Musona's Warriors comeback relieving

HARARE - Zimbabwean football followers are obviously delighted by national team striker Knowledge Musona’s decision to accept a call-up to the Warriors without any apology from the Zimbabwe Football Association (Zifa).

Three months ago Musona, rather unwisely and prematurely, announced that he was quitting international football after Zifa appeared to implicate him in match-fixing activities during the Warriors’ World Cup qualifier against Guinea and Mozambique in June.

While the Zimbabwe striker was justifiably angered by the way the matter was handled by Zifa chief executive officer Jonathan Mashingaidze, threatening to quit the Warriors was not only shooting himself in the foot but was also akin to holding the nation at ransom. Footballers world over, take pride in representing their countries at the highest possible level.

However successful a player is at club level, he will always feel inadequate if he doesn’t enjoy much success at international level.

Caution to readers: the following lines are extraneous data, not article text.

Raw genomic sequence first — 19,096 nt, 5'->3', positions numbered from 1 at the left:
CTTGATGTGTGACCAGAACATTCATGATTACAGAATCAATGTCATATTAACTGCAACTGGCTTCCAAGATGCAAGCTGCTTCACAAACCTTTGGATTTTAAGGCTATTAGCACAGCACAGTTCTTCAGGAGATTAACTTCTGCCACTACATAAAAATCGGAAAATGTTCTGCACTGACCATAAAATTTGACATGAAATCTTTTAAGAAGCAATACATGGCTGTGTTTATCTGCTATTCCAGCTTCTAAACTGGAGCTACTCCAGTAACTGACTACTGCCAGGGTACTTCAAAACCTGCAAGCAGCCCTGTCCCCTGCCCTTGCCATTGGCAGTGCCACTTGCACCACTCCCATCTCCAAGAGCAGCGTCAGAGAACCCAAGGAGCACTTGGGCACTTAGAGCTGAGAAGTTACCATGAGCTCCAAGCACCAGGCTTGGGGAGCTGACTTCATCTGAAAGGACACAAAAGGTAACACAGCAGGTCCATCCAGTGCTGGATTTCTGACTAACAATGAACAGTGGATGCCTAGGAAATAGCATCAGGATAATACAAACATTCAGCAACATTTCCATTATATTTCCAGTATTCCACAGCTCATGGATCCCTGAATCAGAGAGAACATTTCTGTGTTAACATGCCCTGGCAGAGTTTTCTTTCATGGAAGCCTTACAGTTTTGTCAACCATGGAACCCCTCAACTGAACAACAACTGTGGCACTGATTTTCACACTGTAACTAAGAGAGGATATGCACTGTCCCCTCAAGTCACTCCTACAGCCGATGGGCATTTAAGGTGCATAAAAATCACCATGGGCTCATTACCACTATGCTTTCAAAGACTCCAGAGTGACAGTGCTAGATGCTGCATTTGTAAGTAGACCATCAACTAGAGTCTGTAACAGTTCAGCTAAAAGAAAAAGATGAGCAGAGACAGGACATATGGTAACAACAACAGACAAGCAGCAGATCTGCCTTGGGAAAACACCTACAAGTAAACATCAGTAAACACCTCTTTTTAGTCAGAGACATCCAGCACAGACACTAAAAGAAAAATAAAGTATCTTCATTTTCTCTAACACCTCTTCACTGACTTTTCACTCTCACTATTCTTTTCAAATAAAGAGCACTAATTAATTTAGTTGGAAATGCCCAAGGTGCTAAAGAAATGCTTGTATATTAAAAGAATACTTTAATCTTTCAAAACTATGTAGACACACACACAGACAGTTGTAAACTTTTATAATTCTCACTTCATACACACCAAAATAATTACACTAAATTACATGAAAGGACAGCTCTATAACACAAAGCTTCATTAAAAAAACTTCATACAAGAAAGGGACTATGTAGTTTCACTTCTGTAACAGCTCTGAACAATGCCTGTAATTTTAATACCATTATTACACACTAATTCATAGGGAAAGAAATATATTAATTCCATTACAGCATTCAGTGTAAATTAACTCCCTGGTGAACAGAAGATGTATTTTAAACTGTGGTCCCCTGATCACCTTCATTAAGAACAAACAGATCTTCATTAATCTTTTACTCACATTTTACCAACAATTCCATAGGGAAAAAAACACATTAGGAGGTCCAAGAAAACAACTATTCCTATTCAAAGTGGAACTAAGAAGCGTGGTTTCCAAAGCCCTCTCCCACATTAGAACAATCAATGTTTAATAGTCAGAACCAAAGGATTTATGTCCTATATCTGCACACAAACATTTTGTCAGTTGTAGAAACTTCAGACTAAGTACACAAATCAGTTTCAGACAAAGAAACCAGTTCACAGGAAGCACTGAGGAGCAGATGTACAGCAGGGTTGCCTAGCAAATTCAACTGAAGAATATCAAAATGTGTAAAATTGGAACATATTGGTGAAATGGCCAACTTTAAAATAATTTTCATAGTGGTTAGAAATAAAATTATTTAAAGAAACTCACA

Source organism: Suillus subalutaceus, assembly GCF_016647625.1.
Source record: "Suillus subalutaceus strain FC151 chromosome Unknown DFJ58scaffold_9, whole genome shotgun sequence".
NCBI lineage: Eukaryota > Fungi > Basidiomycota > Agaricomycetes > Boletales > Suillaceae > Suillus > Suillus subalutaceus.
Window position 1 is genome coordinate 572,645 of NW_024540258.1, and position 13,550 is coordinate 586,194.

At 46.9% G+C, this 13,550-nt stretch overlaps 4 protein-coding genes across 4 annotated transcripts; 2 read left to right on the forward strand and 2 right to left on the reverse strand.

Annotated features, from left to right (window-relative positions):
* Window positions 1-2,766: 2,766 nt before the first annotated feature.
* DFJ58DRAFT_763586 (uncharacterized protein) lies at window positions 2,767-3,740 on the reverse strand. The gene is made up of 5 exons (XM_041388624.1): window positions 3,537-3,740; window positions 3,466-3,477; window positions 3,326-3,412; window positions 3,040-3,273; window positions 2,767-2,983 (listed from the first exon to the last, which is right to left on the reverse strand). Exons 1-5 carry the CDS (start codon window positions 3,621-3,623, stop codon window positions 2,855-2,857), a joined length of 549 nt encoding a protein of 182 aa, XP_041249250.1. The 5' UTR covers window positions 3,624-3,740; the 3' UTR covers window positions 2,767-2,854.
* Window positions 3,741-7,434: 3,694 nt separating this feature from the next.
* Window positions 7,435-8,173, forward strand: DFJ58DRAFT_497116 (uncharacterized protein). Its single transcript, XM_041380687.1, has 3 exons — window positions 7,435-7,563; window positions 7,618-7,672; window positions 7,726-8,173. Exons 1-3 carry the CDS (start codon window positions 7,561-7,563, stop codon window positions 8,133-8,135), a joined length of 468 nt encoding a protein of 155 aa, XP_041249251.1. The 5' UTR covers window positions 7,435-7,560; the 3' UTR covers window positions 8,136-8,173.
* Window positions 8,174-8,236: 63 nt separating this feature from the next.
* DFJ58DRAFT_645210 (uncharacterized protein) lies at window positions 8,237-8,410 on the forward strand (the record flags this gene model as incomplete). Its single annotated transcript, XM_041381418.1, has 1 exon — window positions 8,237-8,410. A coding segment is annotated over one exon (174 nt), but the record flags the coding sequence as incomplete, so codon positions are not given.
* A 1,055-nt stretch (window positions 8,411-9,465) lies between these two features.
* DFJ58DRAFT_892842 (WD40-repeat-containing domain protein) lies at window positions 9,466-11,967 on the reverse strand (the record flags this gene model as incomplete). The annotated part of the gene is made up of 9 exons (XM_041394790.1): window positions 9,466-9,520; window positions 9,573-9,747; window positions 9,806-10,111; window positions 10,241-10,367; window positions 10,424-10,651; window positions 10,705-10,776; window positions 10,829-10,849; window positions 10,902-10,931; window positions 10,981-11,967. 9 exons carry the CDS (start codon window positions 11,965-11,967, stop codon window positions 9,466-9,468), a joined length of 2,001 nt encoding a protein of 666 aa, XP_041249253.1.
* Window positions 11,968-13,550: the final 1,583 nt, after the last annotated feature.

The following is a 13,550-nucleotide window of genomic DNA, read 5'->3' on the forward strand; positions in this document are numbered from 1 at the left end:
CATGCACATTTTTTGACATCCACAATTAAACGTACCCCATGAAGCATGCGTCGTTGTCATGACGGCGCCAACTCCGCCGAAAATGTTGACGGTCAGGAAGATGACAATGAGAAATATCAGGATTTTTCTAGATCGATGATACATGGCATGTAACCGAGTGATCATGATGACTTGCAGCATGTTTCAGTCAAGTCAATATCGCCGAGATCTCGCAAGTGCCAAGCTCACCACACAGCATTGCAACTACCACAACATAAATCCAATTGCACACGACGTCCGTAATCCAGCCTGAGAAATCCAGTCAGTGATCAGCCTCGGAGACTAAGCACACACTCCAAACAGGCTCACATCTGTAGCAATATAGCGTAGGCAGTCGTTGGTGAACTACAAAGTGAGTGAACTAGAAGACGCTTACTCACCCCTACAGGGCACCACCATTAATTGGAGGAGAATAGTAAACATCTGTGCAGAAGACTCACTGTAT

The example that comes to mind is that of Manchester United’s Ryan Giggs.

He is the most decorated player in English football history with 12 Premier League winner’s medals, four FA Cup medals, three League Cup medals and two Champions League medals.

Despite all this impressive success with Manchester United, Giggs has publicly expressed his regret for failing to replicate the same success on the international stage with Wales.

It was refreshing for Musona to acknowledge, through his lawyer, the importance he attaches to representing Zimbabwe.

We are hopeful that both the football mother body Zifa and Musona have come out of this sad chapter wiser.
For Musona, who is arguably Zimbabwe’s best player at the moment, it is important for him to jealously guard his reputation.

For Musona, ssociating with alleged “match-fixers” before they can conclusively prove their innocence is very reckless as this can unnecessarily endanger his professional standing in the game.

We also hope that Zifa has learnt some lessons from this unfortunate debacle.

Though there is evidence suggesting that Asian betting syndicates have been trying to re-establish contacts with alleged Zimbabwean match-fixing masterminds, the way Mashingaidze prematurely rushed to the media was amateurish.


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